Polyphenols are responsible for the proapoptotic properties of pomegranate juice on leukemia cell lines
Article first published online: 20 FEB 2013
© 2013 The Authors. Food Science & Nutrition published by Wiley Periodicals, Inc.
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Food Science & Nutrition
Volume 1, Issue 2, pages 196–208, March 2013
How to Cite
Food Science & Nutrition 2013; 1(2): 196–208
- Issue published online: 14 MAR 2013
- Article first published online: 20 FEB 2013
- Manuscript Accepted: 6 JAN 2013
- Manuscript Revised: 17 DEC 2012
- Manuscript Received: 19 SEP 2012
- Saudi Ministry of Health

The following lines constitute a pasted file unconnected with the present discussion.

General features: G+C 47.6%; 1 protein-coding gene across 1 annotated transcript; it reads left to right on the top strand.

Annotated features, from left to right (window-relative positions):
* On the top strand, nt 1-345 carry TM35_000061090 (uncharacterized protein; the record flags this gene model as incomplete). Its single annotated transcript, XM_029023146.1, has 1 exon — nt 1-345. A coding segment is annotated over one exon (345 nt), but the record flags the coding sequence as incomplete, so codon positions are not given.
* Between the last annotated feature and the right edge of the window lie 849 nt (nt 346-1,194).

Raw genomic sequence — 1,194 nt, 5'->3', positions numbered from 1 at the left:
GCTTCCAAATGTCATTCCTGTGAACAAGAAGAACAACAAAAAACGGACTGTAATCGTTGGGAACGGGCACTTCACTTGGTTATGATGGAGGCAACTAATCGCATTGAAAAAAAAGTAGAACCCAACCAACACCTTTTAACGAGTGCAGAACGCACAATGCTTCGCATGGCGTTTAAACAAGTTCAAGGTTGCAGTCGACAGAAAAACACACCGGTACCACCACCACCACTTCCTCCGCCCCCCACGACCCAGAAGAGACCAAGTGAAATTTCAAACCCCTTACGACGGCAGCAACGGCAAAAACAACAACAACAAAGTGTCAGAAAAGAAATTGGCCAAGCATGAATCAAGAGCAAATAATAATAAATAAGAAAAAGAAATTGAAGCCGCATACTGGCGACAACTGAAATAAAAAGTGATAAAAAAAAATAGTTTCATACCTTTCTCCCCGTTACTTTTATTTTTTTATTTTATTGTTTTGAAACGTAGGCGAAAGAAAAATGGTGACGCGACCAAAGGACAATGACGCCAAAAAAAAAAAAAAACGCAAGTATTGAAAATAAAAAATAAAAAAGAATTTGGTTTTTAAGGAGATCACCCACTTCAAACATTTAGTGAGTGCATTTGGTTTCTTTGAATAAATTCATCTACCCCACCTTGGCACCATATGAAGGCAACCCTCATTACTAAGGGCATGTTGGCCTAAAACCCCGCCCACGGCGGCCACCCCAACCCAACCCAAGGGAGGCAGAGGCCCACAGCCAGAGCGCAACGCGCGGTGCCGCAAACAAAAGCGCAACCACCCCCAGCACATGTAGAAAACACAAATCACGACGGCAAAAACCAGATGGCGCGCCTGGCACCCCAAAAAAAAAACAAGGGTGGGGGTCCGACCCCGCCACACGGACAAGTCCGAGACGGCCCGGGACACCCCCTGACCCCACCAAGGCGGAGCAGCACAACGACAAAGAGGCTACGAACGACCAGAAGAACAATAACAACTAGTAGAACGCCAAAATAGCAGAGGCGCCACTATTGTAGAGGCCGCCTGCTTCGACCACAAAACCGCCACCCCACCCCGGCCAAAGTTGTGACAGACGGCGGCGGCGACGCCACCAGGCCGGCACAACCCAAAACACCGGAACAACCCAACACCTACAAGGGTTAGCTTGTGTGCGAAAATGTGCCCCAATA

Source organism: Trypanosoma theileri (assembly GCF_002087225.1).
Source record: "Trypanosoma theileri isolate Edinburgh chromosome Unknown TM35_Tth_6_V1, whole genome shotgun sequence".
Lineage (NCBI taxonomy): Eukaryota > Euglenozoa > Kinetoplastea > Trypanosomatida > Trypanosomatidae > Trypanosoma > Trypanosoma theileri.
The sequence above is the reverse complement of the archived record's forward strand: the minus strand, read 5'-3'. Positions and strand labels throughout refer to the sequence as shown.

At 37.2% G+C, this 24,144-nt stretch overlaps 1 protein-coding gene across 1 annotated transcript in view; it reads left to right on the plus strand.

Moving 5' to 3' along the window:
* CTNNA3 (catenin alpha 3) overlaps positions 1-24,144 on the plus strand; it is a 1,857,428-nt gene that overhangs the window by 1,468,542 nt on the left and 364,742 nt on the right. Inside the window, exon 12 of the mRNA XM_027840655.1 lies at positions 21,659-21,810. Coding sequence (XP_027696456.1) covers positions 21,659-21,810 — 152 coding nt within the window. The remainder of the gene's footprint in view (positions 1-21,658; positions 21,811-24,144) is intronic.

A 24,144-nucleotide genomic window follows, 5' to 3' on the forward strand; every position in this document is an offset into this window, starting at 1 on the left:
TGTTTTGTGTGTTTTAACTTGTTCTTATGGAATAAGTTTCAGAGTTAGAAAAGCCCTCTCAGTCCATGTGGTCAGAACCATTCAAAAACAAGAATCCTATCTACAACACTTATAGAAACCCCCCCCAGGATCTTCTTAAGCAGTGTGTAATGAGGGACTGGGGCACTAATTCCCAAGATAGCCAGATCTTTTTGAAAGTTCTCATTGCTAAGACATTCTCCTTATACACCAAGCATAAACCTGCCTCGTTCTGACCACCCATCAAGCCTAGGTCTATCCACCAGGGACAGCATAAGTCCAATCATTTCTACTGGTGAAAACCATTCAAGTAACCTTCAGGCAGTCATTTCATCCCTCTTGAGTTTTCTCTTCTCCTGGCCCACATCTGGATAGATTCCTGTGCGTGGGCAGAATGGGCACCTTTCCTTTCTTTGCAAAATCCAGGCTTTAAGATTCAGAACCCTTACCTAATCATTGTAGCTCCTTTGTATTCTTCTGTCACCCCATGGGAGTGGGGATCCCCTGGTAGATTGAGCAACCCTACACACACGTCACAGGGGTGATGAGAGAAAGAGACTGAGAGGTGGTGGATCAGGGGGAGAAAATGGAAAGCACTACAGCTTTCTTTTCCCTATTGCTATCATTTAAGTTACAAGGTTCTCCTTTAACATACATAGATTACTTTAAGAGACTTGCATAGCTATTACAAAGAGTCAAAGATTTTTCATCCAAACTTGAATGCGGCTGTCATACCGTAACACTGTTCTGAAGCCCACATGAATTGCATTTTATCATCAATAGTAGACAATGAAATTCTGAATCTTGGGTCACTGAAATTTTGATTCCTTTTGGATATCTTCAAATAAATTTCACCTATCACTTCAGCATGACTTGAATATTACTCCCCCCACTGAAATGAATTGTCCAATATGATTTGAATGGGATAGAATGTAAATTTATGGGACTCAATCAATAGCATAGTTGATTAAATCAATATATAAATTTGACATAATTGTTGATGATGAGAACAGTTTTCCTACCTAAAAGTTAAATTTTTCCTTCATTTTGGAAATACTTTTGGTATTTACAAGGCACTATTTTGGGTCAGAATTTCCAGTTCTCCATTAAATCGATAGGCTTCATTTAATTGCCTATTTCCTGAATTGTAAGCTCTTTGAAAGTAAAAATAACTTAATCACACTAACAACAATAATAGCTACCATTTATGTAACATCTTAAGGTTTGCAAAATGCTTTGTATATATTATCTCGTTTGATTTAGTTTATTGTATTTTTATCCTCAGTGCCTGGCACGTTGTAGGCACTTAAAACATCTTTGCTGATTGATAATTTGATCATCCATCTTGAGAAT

Pomegranates have shown great promise as anti-cancer agents in a number of cancers including clinical trials in prostate cancer. We have previously shown pomegranate juice (PGJ) induced apoptosis and preferentially alters the cell cycle in leukemia cell lines compared with nontumor control cells. However, the agents responsible have not yet been fully elucidated. Treatment of four leukemia cell lines with five fractions obtained from PGJ by solid phase extraction demonstrated that only the acetonitrile fractions decreased adenosine triphosphate (ATP) levels in all leukemia cell lines. Acetonitrile fractions also significantly activated caspase-3 and induced nuclear morphology characteristic of apoptosis. S phase arrest was induced by acetonitrile fractions which matched S phase arrest seen previously following whole PGJ treatments. The acetonitrile fractions contained higher phenol content than whole PGJ whereas only low levels of phenols were seen in any other fraction. Liquid chromatography mass spectrometry (LC–MS) analysis demonstrated that acetonitrile fractions were enriched in ellagitannins, ellagic acid, and hydroxycinnamic acid derivatives but depleted in anthocyanins. Individual treatments with identified compounds demonstrated that the ellagitannin: punicalagin was the most active and mimicked the responses seen following acetonitrile fraction treatment. Bioactive components within pomegranate were confined to the acetonitrile fraction of PGJ. The enrichment in ellagitannins and hydroxycinnamic acids suggest these may provide the majority of the bioactivities of PGJ. Individual treatments with compounds identified demonstrated that the ellagitannin: punicalagin was the most active agent, highlighting this compound as a key bioactive agent in PGJ.